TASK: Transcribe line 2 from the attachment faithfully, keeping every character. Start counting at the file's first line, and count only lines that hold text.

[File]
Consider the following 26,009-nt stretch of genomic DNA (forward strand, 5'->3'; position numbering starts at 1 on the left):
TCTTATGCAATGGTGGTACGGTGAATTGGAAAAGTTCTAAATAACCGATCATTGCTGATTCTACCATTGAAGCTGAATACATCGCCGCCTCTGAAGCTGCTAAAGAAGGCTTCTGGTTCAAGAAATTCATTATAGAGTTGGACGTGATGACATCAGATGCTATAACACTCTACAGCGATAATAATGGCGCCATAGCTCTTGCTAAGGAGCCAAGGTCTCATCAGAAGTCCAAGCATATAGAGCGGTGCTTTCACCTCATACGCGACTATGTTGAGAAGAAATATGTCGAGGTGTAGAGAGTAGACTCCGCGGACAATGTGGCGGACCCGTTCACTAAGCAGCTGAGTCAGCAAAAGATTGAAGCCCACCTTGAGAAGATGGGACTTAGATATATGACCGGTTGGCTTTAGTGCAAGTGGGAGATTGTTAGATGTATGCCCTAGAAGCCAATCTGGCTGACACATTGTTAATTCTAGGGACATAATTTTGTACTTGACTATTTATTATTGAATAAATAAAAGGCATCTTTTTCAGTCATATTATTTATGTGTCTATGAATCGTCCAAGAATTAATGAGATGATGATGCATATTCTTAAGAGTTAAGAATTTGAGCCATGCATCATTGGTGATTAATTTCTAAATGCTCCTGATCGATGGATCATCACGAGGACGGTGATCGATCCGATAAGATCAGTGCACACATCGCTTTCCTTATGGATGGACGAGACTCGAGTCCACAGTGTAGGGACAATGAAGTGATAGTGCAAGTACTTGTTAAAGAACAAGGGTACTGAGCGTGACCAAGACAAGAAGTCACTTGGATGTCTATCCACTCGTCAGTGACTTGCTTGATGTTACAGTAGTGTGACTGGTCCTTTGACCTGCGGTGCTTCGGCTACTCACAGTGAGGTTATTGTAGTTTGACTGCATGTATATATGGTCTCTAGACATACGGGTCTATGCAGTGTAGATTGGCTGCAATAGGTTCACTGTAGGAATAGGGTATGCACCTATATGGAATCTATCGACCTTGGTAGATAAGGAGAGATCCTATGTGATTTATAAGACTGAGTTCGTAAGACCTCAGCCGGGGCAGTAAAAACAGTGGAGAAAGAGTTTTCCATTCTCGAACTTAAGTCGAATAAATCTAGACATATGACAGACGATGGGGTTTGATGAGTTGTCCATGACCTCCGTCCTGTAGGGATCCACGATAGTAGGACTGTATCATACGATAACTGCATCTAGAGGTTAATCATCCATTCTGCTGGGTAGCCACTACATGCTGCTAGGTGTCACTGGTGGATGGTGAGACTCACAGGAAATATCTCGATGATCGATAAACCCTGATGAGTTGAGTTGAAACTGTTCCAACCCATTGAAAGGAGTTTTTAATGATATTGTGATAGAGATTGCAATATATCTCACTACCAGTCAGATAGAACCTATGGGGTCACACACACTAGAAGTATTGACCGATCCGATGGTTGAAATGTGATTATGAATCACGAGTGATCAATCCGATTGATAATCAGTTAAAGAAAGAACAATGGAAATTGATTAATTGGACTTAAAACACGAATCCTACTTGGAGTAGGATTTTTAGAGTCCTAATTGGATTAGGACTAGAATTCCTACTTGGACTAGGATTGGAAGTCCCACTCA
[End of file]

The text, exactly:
TCTTATGCAATGGTGGTACGGTGAATTGGAAAAGTTCTAAATAACCGATCATTGCTGATTCTACCATTGAAGCTGAATACATCGCCGCCTCTGAAGCTGCTAAAGAAGGCTTCTGGTTCAAGAAATTCATTATAGAGTTGGACGTGATGACATCAGATGCTATAACACTCTACAGCGATAATAATGGCGCCATAGCTCTTGCTAAGGAGCCAAGGTCTCATCAGAAGTCCAAGCATATAGAGCGGTGCTTTCACCTCATACGCGACTATGTTGAGAAGAAATATGTCGAGGTGTAGAGAGTAGACTCCGCGGACAATGTGGCGGACCCGTTCACTAAGCAGCTGAGTCAGCAAAAGATTGAAGCCCACCTTGAGAAGATGGGACTTAGATATATGACCGGTTGGCTTTAGTGCAAGTGGGAGATTGTTAGATGTATGCCCTAGAAGCCAATCTGGCTGACACATTGTTAATTCTAGGGACATAATTTTGTACTTGACTATTTATTATTGAATAAATAAAAGGCATCTTTTTCAGTCATATTATTTATGTGTCTATGAATCGTCCAAGAATTAATGAGATGATGATGCATATTCTTAAGAGTTAAGAATTTGAGCCATGCATCATTGGTGATTAATTTCTAAATGCTCCTGATCGATGGATCATCACGAGGACGGTGATCGATCCGATAAGATCAGTGCACACATCGCTTTCCTTATGGATGGACGAGACTCGAGTCCACAGTGTAGGGACAATGAAGTGATAGTGCAAGTACTTGTTAAAGAACAAGGGTACTGAGCGTGACCAAGACAAGAAGTCACTTGGATGTCTATCCACTCGTCAGTGACTTGCTTGATGTTACAGTAGTGTGACTGGTCCTTTGACCTGCGGTGCTTCGGCTACTCACAGTGAGGTTATTGTAGTTTGACTGCATGTATATATGGTCTCTAGACATACGGGTCTATGCAGTGTAGATTGGCTGCAATAGGTTCACTGTAGGAATAGGGTATGCACCTATATGGAATCTATCGACCTTGGTAGATAAGGAGAGATCCTATGTGATTTATAAGACTGAGTTCGTAAGACCTCAGCCGGGGCAGTAAAAACAGTGGAGAAAGAGTTTTCCATTCTCGAACTTAAGTCGAATAAATCTAGACATATGACAGACGATGGGGTTTGATGAGTTGTCCATGACCTCCGTCCTGTAGGGATCCACGATAGTAGGACTGTATCATACGATAACTGCATCTAGAGGTTAATCATCCATTCTGCTGGGTAGCCACTACATGCTGCTAGGTGTCACTGGTGGATGGTGAGACTCACAGGAAATATCTCGATGATCGATAAACCCTGATGAGTTGAGTTGAAACTGTTCCAACCCATTGAAAGGAGTTTTTAATGATATTGTGATAGAGATTGCAATATATCTCACTACCAGTCAGATAGAACCTATGGGGTCACACACACTAGAAGTATTGACCGATCCGATGGTTGAAATGTGATTATGAATCACGAGTGATCAATCCGATTGATAATCAGTTAAAGAAAGAACAATGGAAATTGATTAATTGGACTTAAAACACGAATCCTACTTGGAGTAGGATTTTTAGAGTCCTAATTGGATTAGGACTAGAATTCCTACTTGGACTAGGATTGGAAGTCCCACTCA